NFFN Cymru: Habitat Wales Scheme fails to back nature-friendly farming

Policy & Views
Wales Habitat Scheme

The new Habitat Wales Scheme (HWS) will slash the amount of financial support farmers receive for environmental work and represents a huge step backwards in the level of backing for sustainable food production, nature and the climate.

The stopgap scheme is supposed to support farmers in 2024 until the new Sustainable Farm Scheme (SFS) payments begin in 2025, but we’re shocked to find that farmers across Wales are looking at massive reductions in payments of between 47% and more than 90% under the HWS compared to the previous Glastir agri-environment scheme, which is being scrapped along with organic support payments.

Current Glastir contract holders have had to adjust their business plans accordingly, with environmental support payments forming an essential component of farm business viability. Farmers who have done the most for nature are being penalised and the reduction in payments means that some farmers may not even be able to continue working on their land.

The HWS will have the opposite effect of the Welsh Government’s pledges to support agriculture to bring about a greener future by giving little incentive to farm in a more environmentally friendly way. This also raises concerns about what is to come when the SFS is introduced.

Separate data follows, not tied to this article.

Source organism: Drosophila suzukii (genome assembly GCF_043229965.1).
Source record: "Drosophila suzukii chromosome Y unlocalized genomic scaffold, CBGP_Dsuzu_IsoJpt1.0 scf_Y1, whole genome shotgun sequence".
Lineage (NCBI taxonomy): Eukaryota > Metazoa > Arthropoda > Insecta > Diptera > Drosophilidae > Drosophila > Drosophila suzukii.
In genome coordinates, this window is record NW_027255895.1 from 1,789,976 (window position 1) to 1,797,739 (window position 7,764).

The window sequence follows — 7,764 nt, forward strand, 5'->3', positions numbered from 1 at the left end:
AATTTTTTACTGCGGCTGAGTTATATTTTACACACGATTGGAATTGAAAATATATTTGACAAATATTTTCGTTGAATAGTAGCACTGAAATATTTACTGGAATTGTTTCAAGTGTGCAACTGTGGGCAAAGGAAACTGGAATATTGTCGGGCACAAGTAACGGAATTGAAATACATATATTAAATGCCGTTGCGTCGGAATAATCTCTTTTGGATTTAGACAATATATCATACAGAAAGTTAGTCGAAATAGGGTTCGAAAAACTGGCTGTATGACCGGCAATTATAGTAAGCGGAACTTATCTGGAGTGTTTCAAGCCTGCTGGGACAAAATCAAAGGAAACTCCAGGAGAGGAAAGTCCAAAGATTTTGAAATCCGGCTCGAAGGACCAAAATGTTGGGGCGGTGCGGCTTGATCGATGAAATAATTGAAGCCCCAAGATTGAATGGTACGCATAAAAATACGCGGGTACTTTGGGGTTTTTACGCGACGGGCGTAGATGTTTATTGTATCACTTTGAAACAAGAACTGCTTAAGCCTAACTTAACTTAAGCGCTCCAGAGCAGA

NFFN Cymru steering group chair Hywel Morgan said:

“I had been worried that Glastir might be scrapped without anything in place so I’m glad there is an interim scheme open to all, but the payment rate is not encouraging or supportive of nature-friendly farming. £69 per hectare is an insult to nature.

“I’m looking at a fair drop from around £5,000 in payments to around £1,800, while organic farmers are facing a double blow with the end of both organic and Glastir payments. Some farmers who have been organic for years are looking at allowing intensive dairy farming and fertiliser use on their land just to get income in.

“My biggest concern is going forward to the Sustainable Farming Scheme. If this is the rate of funding, we are not going to get much uptake. I would like to think this is a one-off blip and the SFS will reward is better for nature and biodiversity recovery.

Research finds the average reduction in support is 76%

The NFFN, in partnership with the Soil Association and other farming organisations, has surveyed 20 farmers across Wales to find out how they will be impacted by the HWS. The farmers were looking at reductions in support of between 47% and 96% in the best and worst-case scenarios respectively, with an average loss of 76%.

Farmers said they would potentially look at intensifying production to make up the shortfall, renting out land to neighbours farming more intensively, selling off cattle, planting trees on their land and laying off members of staff.

This is exactly the opposite of the direction agriculture in Wales needs to be heading in for a sustainable future. We’re worried that the loss of a whole-farm organic scheme will lead to farms de-certifying.